In 19th-Century Britain, People Hired Violent Child Gangs To Do Their Bidding

In the 19th century, child labor was legal, and thousands of children were sequestered into mines and factories. The life of a child worker was grueling, and often short. Many were forced to begin working before they were 10 years old, as jobs like chimney sweeping required children who could fit into small places. While working conditions left much to be desired, at least the children were making money on the up and up; the same cannot be said for the gangs of child criminals who plagued England. 

The Victorian discipline system was harsh, even for adolescents. Punishments ranged from prison to flogging, and over a hundred children were sentenced to death. On top of this, children who were forced to work in violent gangs often found themselves thrown into prison as young as age eight, and up until the Juvenile Offenses Act of 1847, young children were tried as adults. 

Child pickpockets had an even more dangerous life. They often worked for strict adults who took all their stolen riches and forced them to live in flash houses, much like in the Charles Dickens novel Oliver Twist. As pint-sized gangs terrorized Victorian cities, juvenile crime became a big concern, even though most of the children were struggling to survive. 

  • Children As Young As Eight Were Sentenced To Hard Labor

    In Victorian London, police arrested children every day, and the so-called criminals were often as young as eight. Commonly, child criminals were sentenced to hard labor, which included breaking up stones in a prison yard, and being forced to walk in a wooden treadwheel to power a mill. The child's biological sex didn't matter, as both boys and girls received prison sentences of hard labor.

    James Scullion was only 13 when he was sentenced to hard labor for stealing clothes. At the time, the boy was barely four feet tall, and was likely malnourished and severely impoverished. After his prison sentence, Scullion spent three years in a reformatory school.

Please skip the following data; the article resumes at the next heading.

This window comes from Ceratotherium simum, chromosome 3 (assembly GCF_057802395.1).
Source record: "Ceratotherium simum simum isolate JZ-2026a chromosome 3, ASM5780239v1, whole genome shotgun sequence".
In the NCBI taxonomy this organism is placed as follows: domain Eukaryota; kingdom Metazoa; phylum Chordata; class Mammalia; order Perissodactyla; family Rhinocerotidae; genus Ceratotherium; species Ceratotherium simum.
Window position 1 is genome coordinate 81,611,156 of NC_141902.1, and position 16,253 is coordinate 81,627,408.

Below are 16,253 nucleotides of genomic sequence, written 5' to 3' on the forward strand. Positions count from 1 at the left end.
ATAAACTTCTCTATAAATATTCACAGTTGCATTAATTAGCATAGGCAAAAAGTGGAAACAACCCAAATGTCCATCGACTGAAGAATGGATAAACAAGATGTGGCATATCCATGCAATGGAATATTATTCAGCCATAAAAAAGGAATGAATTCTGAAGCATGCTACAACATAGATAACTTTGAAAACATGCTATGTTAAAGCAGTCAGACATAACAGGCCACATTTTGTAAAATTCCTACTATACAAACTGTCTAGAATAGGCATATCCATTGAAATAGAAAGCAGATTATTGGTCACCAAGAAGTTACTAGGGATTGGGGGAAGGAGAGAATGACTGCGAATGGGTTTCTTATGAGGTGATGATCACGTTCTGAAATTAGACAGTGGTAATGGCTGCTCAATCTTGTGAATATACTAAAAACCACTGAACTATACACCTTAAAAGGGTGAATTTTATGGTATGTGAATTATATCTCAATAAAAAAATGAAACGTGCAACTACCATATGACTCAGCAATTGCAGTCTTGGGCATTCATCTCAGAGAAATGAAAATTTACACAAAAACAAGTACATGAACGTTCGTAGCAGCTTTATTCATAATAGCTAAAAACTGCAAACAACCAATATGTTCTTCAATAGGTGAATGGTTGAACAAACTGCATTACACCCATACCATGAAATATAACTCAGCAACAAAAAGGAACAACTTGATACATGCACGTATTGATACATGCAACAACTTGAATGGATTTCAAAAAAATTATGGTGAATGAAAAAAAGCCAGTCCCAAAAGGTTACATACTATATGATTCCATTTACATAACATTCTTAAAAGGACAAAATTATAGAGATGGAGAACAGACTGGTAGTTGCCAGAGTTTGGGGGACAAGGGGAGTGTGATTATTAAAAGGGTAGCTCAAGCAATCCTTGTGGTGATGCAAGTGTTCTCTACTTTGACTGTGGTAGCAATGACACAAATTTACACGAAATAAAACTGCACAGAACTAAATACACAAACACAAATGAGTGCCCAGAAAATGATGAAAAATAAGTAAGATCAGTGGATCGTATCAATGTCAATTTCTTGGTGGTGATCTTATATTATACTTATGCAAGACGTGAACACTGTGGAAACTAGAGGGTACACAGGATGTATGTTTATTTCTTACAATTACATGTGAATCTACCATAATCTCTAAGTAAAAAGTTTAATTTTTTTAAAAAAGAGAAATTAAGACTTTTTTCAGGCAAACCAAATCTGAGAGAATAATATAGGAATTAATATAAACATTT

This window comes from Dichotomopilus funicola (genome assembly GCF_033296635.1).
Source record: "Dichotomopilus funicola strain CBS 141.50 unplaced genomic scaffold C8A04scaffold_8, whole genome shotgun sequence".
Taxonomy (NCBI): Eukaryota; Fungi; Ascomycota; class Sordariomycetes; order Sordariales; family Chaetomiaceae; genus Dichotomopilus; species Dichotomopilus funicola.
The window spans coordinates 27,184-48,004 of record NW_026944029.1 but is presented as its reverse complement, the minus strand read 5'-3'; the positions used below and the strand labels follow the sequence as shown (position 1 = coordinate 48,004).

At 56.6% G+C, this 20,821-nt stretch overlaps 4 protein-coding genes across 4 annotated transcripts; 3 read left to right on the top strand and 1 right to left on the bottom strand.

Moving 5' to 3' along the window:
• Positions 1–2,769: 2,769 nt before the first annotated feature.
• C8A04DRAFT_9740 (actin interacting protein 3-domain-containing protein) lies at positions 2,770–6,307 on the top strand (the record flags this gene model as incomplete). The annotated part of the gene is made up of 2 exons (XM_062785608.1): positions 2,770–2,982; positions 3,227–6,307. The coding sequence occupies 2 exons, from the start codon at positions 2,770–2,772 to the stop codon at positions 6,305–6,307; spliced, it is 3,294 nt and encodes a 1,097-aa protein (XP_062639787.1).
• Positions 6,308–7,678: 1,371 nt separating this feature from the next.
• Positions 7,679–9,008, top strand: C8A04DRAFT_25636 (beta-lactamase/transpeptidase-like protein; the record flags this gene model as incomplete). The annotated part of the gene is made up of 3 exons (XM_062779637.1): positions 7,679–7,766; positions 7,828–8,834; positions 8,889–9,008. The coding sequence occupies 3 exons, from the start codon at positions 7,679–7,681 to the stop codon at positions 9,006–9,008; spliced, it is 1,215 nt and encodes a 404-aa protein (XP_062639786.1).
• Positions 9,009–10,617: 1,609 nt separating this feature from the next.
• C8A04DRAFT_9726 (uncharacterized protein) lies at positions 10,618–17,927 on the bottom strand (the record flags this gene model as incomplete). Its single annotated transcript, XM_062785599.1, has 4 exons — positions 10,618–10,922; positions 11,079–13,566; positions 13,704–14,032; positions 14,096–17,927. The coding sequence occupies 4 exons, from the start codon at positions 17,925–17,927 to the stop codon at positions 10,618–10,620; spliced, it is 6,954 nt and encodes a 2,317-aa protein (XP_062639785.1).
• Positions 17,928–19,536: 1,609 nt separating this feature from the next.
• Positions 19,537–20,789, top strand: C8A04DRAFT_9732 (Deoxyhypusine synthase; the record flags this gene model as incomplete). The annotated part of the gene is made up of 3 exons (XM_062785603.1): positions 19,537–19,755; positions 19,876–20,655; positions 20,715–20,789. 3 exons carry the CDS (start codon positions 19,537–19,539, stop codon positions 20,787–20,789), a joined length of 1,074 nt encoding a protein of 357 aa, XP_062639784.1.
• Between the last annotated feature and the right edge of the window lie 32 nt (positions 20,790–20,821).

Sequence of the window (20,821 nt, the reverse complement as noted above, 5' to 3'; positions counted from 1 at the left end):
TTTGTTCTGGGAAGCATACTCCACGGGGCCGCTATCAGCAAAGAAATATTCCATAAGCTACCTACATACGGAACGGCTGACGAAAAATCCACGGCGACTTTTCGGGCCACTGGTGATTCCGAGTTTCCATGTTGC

• Young Pickpockets Were Trained By Adults
    Photo: Hine, Lewis Wickes; National Child Labor Committee Collection / Wikimedia Commons / Public domain

    Young Pickpockets Were Trained By Adults

    Pickpocketing was one of the most common "professions" among young Victorian criminals. While some operated independently, others worked in gangs that teamed up to steal from the pockets of the rich. Some child criminals bragged about their activities, and one young orphan told a journalist that "picking pockets... is the daringest thing that a boy can do."

    Many of these gangs were controlled by adults who taught children how to steal, and who demanded that they bring back their "earnings" to be sold on the black market. While it wasn't a lucrative business for the children, adults could easily hire a violent youth gang to target their enemies.

    Some of these criminal bosses became famous, such as Thomas Duggin, a "thief-trainer" who worked in the slums and controlled a gang of boys. Ikey Solomon also trained thieves, and faced arrest several times for selling stolen goods. Another criminal boss named Charles King ran a group of professional pickpockets, one of whom — 13-year-old John Reeves — stole over £100 in a single week. However, the names of crime bosses rarely appear in police reports, as gang members were too scared to rat out their superiors.